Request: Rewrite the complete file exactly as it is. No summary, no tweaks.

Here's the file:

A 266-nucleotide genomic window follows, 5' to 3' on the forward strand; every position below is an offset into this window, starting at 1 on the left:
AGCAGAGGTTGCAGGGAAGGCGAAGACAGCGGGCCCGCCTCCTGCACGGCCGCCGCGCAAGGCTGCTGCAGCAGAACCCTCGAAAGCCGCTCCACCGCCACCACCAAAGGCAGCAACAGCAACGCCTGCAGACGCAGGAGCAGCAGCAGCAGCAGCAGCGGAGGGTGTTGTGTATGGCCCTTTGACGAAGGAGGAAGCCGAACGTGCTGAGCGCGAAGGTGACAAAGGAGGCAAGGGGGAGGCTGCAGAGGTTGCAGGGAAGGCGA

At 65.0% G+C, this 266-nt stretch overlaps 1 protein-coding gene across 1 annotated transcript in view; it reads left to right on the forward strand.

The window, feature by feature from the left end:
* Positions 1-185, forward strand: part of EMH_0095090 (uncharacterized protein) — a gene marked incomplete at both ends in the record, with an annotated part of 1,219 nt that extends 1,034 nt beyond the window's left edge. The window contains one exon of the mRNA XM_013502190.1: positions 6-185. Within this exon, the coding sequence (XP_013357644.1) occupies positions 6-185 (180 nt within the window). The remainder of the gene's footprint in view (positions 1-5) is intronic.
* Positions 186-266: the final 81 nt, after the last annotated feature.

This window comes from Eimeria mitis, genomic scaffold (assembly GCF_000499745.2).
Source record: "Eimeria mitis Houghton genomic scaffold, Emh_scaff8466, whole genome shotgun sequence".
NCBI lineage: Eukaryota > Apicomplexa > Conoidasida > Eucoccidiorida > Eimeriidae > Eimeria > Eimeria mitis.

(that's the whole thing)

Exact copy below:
A 266-nucleotide genomic window follows, 5' to 3' on the forward strand; every position below is an offset into this window, starting at 1 on the left:
AGCAGAGGTTGCAGGGAAGGCGAAGACAGCGGGCCCGCCTCCTGCACGGCCGCCGCGCAAGGCTGCTGCAGCAGAACCCTCGAAAGCCGCTCCACCGCCACCACCAAAGGCAGCAACAGCAACGCCTGCAGACGCAGGAGCAGCAGCAGCAGCAGCAGCGGAGGGTGTTGTGTATGGCCCTTTGACGAAGGAGGAAGCCGAACGTGCTGAGCGCGAAGGTGACAAAGGAGGCAAGGGGGAGGCTGCAGAGGTTGCAGGGAAGGCGA

At 65.0% G+C, this 266-nt stretch overlaps 1 protein-coding gene across 1 annotated transcript in view; it reads left to right on the forward strand.

The window, feature by feature from the left end:
* Positions 1-185, forward strand: part of EMH_0095090 (uncharacterized protein) — a gene marked incomplete at both ends in the record, with an annotated part of 1,219 nt that extends 1,034 nt beyond the window's left edge. The window contains one exon of the mRNA XM_013502190.1: positions 6-185. Within this exon, the coding sequence (XP_013357644.1) occupies positions 6-185 (180 nt within the window). The remainder of the gene's footprint in view (positions 1-5) is intronic.
* Positions 186-266: the final 81 nt, after the last annotated feature.

This window comes from Eimeria mitis, genomic scaffold (assembly GCF_000499745.2).
Source record: "Eimeria mitis Houghton genomic scaffold, Emh_scaff8466, whole genome shotgun sequence".
NCBI lineage: Eukaryota > Apicomplexa > Conoidasida > Eucoccidiorida > Eimeriidae > Eimeria > Eimeria mitis.